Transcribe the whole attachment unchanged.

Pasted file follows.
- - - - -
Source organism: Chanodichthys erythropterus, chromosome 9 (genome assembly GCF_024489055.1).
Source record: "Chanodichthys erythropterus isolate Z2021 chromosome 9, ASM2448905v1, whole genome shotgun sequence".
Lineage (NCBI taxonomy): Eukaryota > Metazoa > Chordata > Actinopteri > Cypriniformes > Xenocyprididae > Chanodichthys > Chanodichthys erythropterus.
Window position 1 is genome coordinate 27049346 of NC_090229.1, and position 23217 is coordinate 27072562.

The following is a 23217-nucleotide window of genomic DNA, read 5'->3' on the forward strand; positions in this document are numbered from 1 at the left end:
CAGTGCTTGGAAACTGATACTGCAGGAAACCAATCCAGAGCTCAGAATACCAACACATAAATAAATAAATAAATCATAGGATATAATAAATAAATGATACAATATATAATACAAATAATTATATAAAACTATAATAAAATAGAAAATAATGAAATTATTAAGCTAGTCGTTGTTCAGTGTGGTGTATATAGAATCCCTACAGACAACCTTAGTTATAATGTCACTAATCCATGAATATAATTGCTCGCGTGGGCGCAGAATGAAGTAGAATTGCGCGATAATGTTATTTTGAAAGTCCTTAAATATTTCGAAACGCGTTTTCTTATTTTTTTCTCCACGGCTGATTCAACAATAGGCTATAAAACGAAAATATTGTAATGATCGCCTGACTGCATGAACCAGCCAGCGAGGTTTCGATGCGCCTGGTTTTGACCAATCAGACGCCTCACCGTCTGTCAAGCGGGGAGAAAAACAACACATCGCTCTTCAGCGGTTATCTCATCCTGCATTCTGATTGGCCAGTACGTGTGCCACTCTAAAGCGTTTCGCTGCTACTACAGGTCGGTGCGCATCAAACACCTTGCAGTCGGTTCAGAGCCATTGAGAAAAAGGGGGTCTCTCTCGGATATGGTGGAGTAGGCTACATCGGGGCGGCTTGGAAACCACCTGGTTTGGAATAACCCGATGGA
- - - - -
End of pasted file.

Source organism: Chanodichthys erythropterus, chromosome 9 (genome assembly GCF_024489055.1).
Source record: "Chanodichthys erythropterus isolate Z2021 chromosome 9, ASM2448905v1, whole genome shotgun sequence".
Lineage (NCBI taxonomy): Eukaryota > Metazoa > Chordata > Actinopteri > Cypriniformes > Xenocyprididae > Chanodichthys > Chanodichthys erythropterus.
Window position 1 is genome coordinate 27049346 of NC_090229.1, and position 23217 is coordinate 27072562.

The following is a 23217-nucleotide window of genomic DNA, read 5'->3' on the forward strand; positions in this document are numbered from 1 at the left end:
CAGTGCTTGGAAACTGATACTGCAGGAAACCAATCCAGAGCTCAGAATACCAACACATAAATAAATAAATAAATCATAGGATATAATAAATAAATGATACAATATATAATACAAATAATTATATAAAACTATAATAAAATAGAAAATAATGAAATTATTAAGCTAGTCGTTGTTCAGTGTGGTGTATATAGAATCCCTACAGACAACCTTAGTTATAATGTCACTAATCCATGAATATAATTGCTCGCGTGGGCGCAGAATGAAGTAGAATTGCGCGATAATGTTATTTTGAAAGTCCTTAAATATTTCGAAACGCGTTTTCTTATTTTTTTCTCCACGGCTGATTCAACAATAGGCTATAAAACGAAAATATTGTAATGATCGCCTGACTGCATGAACCAGCCAGCGAGGTTTCGATGCGCCTGGTTTTGACCAATCAGACGCCTCACCGTCTGTCAAGCGGGGAGAAAAACAACACATCGCTCTTCAGCGGTTATCTCATCCTGCATTCTGATTGGCCAGTACGTGTGCCACTCTAAAGCGTTTCGCTGCTACTACAGGTCGGTGCGCATCAAACACCTTGCAGTCGGTTCAGAGCCATTGAGAAAAAGGGGGTCTCTCTCGGATATGGTGGAGTAGGCTACATCGGGGCGGCTTGGAAACCACCTGGTTTGGAATAACCCGATGGA